There’s nothing new about “idiots’ guides” or shortcuts for those who want to write that exam essay without reading the text on which it is supposed to be based, or that love letter without thinking up winning phrases for themselves. I’ve just been reading a fascinating essay on Elizabethan and Jacobean examples.
The merchant William Fulwood in 1568 produced The Enime of Idlenesse: Teaching the manner and stile how to endite, compose, and write all sorts of Epistles and Letters: as well by answer, as otherwise, Devided into foure Bokes, no lesse pleasaunt than profitable.
He tells his “reasonable Reader” that this is not for the “cunning clearke” but the “unskilful scholar that wanteth instructions”. It wasn’t just for business, also including “what sorte thou mayest (I say at such vacant times) take thy penne in hande and gratifie thy friend with some prettie or pleasant conceit”.
It went through eight editions up until 1621. By that time, women were also seen as a market. The Academy of Complements. Wherein Ladyes, Gentlewomen, Schollers, and Strangers may accomplish their Courtly Practice with most Curious Ceremonies, Complements, Amorous, High Expressions and formes of speaking, or writing … with Additions of witty Amorous Poems. And a Table expounding the hard English Words. This was published, perhaps unsurprisingly, pseudonomously. by one “Philomosus”. There were Puritans around, but they were not yet in the ascendant.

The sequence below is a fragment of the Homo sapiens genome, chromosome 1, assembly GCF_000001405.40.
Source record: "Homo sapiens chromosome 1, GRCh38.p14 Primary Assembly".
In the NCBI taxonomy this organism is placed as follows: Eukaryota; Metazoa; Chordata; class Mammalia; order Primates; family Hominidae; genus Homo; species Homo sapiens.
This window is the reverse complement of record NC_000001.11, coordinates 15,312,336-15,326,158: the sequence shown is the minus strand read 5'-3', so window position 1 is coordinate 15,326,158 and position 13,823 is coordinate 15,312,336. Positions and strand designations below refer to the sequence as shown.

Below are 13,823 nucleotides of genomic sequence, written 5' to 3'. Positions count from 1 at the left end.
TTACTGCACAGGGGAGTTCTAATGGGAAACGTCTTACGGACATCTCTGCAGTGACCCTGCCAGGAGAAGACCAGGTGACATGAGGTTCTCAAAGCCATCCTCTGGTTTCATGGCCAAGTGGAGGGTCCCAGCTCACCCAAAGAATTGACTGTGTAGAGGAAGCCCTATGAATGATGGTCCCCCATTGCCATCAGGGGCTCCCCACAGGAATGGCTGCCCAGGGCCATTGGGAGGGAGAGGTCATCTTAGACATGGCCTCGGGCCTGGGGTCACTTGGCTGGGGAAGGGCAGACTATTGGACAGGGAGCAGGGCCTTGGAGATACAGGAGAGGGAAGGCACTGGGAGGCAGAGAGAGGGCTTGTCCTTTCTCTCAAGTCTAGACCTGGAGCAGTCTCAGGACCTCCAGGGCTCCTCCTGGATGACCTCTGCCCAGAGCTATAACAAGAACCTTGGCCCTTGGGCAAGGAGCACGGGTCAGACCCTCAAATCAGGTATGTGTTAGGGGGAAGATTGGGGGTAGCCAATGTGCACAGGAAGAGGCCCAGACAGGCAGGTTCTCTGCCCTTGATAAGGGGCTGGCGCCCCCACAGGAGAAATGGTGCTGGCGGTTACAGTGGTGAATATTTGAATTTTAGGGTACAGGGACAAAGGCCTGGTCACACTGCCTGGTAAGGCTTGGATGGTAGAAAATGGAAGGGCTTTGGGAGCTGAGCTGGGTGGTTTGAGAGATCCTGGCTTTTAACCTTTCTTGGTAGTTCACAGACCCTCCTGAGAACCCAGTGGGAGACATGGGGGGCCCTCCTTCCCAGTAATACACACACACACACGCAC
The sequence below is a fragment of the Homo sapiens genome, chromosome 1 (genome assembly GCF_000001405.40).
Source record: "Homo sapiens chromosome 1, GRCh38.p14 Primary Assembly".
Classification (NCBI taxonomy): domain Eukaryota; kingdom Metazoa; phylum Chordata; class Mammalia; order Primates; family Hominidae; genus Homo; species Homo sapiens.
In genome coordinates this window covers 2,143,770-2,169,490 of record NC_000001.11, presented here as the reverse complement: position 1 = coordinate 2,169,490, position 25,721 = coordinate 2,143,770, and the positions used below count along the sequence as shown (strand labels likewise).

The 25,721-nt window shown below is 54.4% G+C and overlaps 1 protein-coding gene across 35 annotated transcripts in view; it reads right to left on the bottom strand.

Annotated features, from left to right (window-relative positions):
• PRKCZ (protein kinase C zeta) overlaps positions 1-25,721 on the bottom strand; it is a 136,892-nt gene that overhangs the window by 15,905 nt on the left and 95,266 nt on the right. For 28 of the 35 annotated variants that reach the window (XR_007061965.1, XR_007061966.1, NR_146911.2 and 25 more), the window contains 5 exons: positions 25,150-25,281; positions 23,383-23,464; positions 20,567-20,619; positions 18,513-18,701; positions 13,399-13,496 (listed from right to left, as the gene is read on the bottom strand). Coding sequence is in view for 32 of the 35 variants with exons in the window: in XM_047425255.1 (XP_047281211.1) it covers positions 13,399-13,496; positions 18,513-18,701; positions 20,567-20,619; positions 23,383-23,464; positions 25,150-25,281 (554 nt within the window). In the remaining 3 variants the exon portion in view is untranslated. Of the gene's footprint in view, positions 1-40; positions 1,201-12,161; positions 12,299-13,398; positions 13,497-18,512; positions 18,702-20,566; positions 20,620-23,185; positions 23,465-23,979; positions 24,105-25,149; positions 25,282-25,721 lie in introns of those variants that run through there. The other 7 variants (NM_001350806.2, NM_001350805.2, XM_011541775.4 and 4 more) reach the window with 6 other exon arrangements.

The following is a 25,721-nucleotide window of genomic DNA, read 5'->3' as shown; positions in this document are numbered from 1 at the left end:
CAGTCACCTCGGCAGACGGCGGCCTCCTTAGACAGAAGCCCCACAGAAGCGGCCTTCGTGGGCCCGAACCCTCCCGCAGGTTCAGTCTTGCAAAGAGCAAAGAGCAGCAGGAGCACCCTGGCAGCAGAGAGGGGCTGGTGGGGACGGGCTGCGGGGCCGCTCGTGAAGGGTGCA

Travel guidebooks and phrasebooks start about the same time. One of the first in English was probably Andrew Borde’s The fyrst boke of the Introduction of knowledge, which contained all of the information we’d recognise: descriptions of countries, their monetary systems, and useful foreign phrases. It was published in 1542, less than 70 years after printing had been introduced into England – it is amazing how fast printers learnt to seek out new markets.
There was even marriage guidance, if only as an aside from business advice. In An Essay of Drapery, Or the Compleate Citizen. Trading Justly, Pleasingly, Profitably (1635) William Scott wrote that a certain amount of dissemination was allowed, as “with one who hath married a wife, whome hee must use well, pretending affection to her, though hee cannot love her”.
From “Handbook Learning of the Renaissance Middle Class”, Louis B. Wright, in Studies in Philology, Vol 28, 1931, pp. 58-86.
I’ve been finding lately odd bits of fascinating scholarship in social history published in the Thirties. It seems that this trend was disrupted by the war, and a lot of the work has disappeared from view – the Fifties perhaps not being very “socially” inclined. I’ve found some of these Thirties journals very good hunting grounds for little-referenced material.
You can find more like this on my home blog, Philobiblon.Powered by Sidelines